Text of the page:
The Tower Commission, the board appointed by Reagan to investigate the affair, reported that Meese recalled having attended a Dec. 7, 1985, meeting in Reagan's personal quarters at the White House where the Iranian arms transactions were discussed.
Report 'in Error'
But Eastland said the commission report was "in error," adding that Meese was in Switzerland on Dec. 7 and that the meeting that the attorney general remembered attending was on Jan. 7, 1986. Meese has made no effort to correct the commission report, which was released more than four months ago.
North recalled that, after the Nov. 20 meeting, he and Casey privately revised the director's prepared testimony to eliminate false statements about the 1985 shipment. Although Casey's actual testimony was misleading, omitting key facts, it was not technically inaccurate.
The former White House aide hotly denied a statement by Cooper that the testimony was corrected only because Meese and a top State Department official demanded it.
North testified also that he willingly participated last November in the development of a White House chronology that disguised U.S. involvement in the 1985 Israeli shipment. He said he did so at the urging of his former boss, McFarlane, who resigned as Reagan's national security adviser in December, 1985.
Protecting Iran Contacts
He said he prepared the false chronology not because he was trying to conceal illegality but because he feared that the truth would have jeopardized the Administration's efforts to maintain contact with moderate elements in Iran believed to be influential in efforts to free Americans being held hostage in Lebanon.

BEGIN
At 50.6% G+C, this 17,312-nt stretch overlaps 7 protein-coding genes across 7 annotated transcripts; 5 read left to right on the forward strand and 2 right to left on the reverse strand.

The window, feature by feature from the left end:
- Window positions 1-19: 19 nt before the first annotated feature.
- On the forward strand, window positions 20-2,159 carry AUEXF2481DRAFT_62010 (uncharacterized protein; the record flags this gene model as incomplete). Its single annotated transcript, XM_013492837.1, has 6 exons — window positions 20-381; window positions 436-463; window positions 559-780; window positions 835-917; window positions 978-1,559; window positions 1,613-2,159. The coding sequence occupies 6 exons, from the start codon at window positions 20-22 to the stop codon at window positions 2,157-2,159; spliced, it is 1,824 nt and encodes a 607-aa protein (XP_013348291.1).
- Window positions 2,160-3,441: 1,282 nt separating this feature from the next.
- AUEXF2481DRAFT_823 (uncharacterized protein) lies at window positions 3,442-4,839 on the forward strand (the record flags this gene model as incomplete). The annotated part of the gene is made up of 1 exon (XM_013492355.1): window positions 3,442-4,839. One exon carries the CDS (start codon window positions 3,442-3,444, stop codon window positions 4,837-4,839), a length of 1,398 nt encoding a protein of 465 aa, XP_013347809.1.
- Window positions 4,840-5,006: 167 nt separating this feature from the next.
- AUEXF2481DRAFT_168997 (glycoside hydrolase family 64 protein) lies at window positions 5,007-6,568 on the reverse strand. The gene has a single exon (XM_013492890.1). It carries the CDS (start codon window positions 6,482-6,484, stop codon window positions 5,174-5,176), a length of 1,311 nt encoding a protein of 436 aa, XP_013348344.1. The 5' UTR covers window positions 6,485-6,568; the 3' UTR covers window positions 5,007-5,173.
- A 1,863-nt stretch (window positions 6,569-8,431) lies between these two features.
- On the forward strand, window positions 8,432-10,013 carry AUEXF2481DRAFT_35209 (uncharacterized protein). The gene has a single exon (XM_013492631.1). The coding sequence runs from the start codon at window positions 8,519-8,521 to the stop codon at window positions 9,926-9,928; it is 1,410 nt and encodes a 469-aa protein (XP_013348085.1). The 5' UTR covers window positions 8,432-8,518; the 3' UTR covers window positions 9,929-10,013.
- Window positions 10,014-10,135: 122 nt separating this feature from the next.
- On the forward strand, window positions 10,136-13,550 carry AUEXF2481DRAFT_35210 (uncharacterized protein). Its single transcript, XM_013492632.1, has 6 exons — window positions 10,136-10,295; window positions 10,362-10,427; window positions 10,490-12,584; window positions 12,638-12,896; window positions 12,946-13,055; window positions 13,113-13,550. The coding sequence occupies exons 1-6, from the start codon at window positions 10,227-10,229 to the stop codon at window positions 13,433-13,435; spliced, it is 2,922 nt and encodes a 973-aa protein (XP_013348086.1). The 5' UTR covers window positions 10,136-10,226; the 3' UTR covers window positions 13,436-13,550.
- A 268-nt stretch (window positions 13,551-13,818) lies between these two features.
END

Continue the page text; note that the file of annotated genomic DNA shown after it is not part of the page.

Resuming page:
A month ago, Abrams told the committee that, although he had frequent meetings with North, he never suspected that anyone in the Administration was actually running a contra supply network. He said he assumed that North was doing nothing more than "monitoring" efforts by private American citizens to provide assistance to the contras.
But North contradicted Abrams' testimony. He said his activities were well known to all members of the interagency group headed by Abrams.
"What they knew is that I was the person who was causing these things to happen," North said. "There was no doubt in their mind . . . . These people knew what I was doing. They knew that it was a covert operation being conducted by this government to support the Nicaraguan resistance."
North's testimony is expected to increase congressional pressure for Abrams' resignation.